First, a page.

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Important rule changes for the 2016 college football season

Player safety remains at the forefront of changes starting this season

Ron Chenoy-USA TODAY Sports

With the college football season less than a month away, rule changes are upon us yet again. The College Football Officiating (CFO) committee met earlier this year and presented proposals for a list of new rules. Since player conduct and safety is a key topic, it is highlighted the most in the rule changes this year. Here's a synopsis of the changes taking effect for the 2016 season.

Blocking Below The Waist

"Offensive players who are outside the tackle box at the snap, and those who leave the tackle box after the snap, may only block an opponent below the waist if the force of the initial contact is directly at the opponent's front. However, they may not block an opponent below the waist in a direction toward the original position of the ball unless the ball carrier has clearly crossed the line of scrimmage."

Low Blows on Quarterbacks

The existing rule that's currently in place was clarified by the committee. In regards to a tackler forcible making contact against the quarterback, he shall not hit below the knees including "rolling up" on a tackle after a pass. The hit that broke CU quarterback Sefo Liufau's foot would have been illegal under this new rule.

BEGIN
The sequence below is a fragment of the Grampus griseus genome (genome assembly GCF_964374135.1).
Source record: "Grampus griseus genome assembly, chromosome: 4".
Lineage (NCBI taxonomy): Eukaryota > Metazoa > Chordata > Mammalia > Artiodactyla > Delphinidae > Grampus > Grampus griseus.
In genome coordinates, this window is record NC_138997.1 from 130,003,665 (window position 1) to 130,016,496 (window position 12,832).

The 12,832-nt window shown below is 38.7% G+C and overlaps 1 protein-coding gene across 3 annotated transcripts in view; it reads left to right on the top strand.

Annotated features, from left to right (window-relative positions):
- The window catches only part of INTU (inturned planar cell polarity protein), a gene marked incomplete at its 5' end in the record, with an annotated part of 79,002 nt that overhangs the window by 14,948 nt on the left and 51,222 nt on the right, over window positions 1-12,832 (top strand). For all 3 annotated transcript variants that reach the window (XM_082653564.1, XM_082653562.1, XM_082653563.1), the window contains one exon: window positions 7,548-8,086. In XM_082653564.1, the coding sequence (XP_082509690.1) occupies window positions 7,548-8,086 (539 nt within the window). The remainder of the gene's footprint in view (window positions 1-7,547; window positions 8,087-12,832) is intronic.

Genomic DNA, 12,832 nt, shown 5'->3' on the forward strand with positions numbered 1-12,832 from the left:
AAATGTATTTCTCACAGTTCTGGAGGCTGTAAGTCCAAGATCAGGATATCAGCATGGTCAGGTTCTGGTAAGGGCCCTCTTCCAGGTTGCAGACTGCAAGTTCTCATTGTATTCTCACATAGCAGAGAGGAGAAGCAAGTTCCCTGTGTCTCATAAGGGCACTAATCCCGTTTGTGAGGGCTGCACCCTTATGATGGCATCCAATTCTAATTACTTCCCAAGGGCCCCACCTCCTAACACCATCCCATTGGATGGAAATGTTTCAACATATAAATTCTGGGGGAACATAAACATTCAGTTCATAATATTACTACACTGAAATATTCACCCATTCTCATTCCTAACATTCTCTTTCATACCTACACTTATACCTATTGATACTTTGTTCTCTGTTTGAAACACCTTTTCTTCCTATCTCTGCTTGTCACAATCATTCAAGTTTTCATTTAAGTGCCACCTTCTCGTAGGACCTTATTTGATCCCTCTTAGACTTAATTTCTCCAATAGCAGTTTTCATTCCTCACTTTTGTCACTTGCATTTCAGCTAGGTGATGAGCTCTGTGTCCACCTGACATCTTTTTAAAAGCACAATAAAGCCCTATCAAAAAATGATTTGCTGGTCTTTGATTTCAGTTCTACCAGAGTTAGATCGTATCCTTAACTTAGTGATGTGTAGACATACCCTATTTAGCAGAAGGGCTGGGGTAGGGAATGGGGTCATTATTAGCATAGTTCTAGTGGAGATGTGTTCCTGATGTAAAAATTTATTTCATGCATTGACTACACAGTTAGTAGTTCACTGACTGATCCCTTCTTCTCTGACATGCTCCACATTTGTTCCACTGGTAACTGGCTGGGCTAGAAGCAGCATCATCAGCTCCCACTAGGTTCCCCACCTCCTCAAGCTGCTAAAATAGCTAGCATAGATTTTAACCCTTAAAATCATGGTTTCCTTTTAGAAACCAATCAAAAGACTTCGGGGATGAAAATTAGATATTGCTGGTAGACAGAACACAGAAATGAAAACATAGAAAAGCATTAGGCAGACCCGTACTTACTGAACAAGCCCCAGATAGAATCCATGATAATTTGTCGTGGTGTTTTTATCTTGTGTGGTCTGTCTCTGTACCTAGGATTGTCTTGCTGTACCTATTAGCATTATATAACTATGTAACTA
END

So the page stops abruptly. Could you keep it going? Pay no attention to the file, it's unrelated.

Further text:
Defenseless or Sliding Players

This goes along the lines of the targeting rules established in the past five years. The term "defenseless" player has been expanded beyond a pass receiver. The committee extended to apply to a ball carrier who has "obviously given himself up and is sliding feet-first." The change is sure to spank disapproval with fans in the upcoming season, considering the rules can dictate what constitutes a  "defenseless" player.

Tripping of a Ball Carrier

In college football, tripping a ball carrier has not been illegal-- until now. The committee has extended the same rule applied to an opponent for tripping, making it illegal to leg whip including a rusher.  An effort to curb the growing number of leg injuries to runner.

Intervention of Medical Observation

Injuries are a part of the game and the committee approved an experimental rule from last year. This addresses the medical needs for players during the course of game. The rule allows the use of the instant replay official to interrupt game action with the advisement of a medical professional. Since the feedback from schools has been positive, the rule is being implemented in full this season. Coaches and officials are taken out the equation when it comes to less than noticeable concussions from the sidelines.

Expansion for Instant Replay on Targeting

Targeting has been a subject with no compromise. Every foul is reviewed by officials and the player is usually ejected. Now, officials will have to determine if contact was directed toward the head and/or neck area of a opponent. The review process changes with officials being responsible for examining the entire call made on the field, not just the contact. An instant replay official can now make a determination if a call was missed on the field, creating a penalty in obvious situations.